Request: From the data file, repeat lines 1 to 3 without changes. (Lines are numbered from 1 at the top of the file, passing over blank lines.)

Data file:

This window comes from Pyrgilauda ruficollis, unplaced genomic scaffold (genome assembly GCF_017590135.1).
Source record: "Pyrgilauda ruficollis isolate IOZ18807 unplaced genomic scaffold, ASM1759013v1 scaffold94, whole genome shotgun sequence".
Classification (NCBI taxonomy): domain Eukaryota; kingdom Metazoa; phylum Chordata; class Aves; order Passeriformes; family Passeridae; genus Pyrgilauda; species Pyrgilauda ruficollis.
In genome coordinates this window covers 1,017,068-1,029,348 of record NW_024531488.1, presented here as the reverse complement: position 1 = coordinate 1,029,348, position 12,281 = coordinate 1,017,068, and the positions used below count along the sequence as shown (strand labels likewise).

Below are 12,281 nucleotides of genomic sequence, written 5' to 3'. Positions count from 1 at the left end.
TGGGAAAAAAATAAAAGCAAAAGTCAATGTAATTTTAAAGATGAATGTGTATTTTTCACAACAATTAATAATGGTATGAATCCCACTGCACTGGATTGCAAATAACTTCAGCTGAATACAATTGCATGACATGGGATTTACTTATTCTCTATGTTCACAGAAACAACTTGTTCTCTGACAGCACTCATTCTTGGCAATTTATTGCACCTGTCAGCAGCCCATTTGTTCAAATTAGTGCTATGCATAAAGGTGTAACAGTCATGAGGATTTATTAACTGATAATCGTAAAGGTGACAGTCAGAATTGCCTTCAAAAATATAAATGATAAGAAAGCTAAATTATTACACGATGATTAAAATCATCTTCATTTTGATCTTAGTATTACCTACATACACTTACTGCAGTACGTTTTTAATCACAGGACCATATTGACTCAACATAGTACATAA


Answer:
This window comes from Pyrgilauda ruficollis, unplaced genomic scaffold (genome assembly GCF_017590135.1).
Source record: "Pyrgilauda ruficollis isolate IOZ18807 unplaced genomic scaffold, ASM1759013v1 scaffold94, whole genome shotgun sequence".
Classification (NCBI taxonomy): domain Eukaryota; kingdom Metazoa; phylum Chordata; class Aves; order Passeriformes; family Passeridae; genus Pyrgilauda; species Pyrgilauda ruficollis.